check open ports (both ipv4 and ipv6)

netstat -plnt
While `lsof` will work, why not use the tool designed explicitly for this job? (If not run as root, you will only see the names of PID you own)
Sample Output
Active Internet connections (only servers)
Proto Recv-Q Send-Q Local Address           Foreign Address         State       PID/Program name
tcp        0      0  *               LISTEN      13443/apache2   
tcp        0      0    *               LISTEN      801/sshd        
tcp6       0      0 :::25565                :::*                    LISTEN      1249/java       
tcp6       0      0 :::6667                 :::*                    LISTEN      12101/bitlbee   
tcp6       0      0 :::22                   :::*                    LISTEN      801/sshd        

By: DopeGhoti
2011-09-30 19:56:32

13 Alternatives + Submit Alt

  • This command is more portable than it's cousin netstat. It works well on all the BSDs, GNU/Linux, AIX and Mac OS X. You won't find lsof by default on Solaris or HPUX by default, but packages exist around the web for installation, if needed, and the command works as shown. This is the most portable command I can find that lists listening ports and their associated pid. Show Sample Output

    lsof -Pan -i tcp -i udp
    atoponce · 2010-06-07 15:22:44 0
  • Tested in Linux and OSX Show Sample Output

    lsof -Pni4 | grep LISTEN
    evenme · 2009-08-21 22:51:41 13

  • 4
    nmap -p 1-65535 --open localhost
    solarislackware · 2009-12-10 20:03:37 0

  • 4
    lsof -Pn | grep LISTEN
    pykler · 2011-09-29 18:21:51 0

  • 3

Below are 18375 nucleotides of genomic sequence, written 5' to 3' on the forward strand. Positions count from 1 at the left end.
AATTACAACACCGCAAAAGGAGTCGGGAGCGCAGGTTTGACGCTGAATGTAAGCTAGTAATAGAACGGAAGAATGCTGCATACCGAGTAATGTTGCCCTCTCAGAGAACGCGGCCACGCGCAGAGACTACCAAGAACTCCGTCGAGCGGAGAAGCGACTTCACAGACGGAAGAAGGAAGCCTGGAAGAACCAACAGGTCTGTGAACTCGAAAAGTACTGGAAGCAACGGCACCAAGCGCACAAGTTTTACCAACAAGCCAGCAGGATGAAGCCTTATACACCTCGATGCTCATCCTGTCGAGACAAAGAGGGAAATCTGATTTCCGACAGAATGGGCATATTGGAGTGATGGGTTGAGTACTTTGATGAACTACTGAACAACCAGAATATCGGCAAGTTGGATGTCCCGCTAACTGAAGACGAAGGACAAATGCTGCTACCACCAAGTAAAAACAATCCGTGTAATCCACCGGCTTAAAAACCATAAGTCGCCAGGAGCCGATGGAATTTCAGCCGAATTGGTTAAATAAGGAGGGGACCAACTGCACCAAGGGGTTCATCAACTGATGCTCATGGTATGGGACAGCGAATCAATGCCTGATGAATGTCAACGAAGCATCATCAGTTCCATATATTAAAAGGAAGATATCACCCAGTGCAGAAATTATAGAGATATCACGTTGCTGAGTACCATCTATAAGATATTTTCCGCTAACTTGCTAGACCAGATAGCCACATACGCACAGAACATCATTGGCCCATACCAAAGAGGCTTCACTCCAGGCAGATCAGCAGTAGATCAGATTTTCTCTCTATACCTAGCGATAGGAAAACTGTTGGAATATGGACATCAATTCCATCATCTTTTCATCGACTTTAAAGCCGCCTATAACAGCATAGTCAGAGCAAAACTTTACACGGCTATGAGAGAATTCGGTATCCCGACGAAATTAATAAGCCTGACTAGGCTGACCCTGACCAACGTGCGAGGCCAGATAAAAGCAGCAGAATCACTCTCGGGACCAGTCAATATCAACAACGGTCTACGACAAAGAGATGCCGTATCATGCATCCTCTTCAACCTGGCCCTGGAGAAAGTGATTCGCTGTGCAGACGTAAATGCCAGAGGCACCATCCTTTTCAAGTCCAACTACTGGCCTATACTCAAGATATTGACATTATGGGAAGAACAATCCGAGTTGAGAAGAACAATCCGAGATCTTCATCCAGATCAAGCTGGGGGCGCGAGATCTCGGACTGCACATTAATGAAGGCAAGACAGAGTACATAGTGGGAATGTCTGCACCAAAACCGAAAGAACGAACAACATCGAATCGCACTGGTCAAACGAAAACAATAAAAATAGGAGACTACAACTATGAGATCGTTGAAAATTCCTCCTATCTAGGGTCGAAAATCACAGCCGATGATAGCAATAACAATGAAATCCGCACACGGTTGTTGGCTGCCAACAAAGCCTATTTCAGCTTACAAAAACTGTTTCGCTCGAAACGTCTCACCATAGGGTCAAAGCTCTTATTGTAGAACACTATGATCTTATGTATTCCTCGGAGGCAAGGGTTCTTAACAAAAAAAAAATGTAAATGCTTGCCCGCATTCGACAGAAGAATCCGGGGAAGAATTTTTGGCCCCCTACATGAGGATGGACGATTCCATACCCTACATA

sudo lsof -P -i -n -sTCP:LISTEN
    OJM · 2009-12-11 07:16:54 0

What do you think?

Any thoughts on this command? Does it work on your machine? Can you do the same thing with only 14 characters?

You must be signed in to comment.

What's this? is the place to record those command-line gems that you return to again and again. That way others can gain from your CLI wisdom and you from theirs too. All commands can be commented on, discussed and voted up or down.

Share Your Commands

Stay in the loop…

Follow the Tweets.

Every new command is wrapped in a tweet and posted to Twitter. Following the stream is a great way of staying abreast of the latest commands. For the more discerning, there are Twitter accounts for commands that get a minimum of 3 and 10 votes - that way only the great commands get tweeted.


Subscribe to the feeds.

Use your favourite RSS aggregator to stay in touch with the latest commands. There are feeds mirroring the 3 Twitter streams as well as for virtually every other subset (users, tags, functions,…):

Subscribe to the feed for: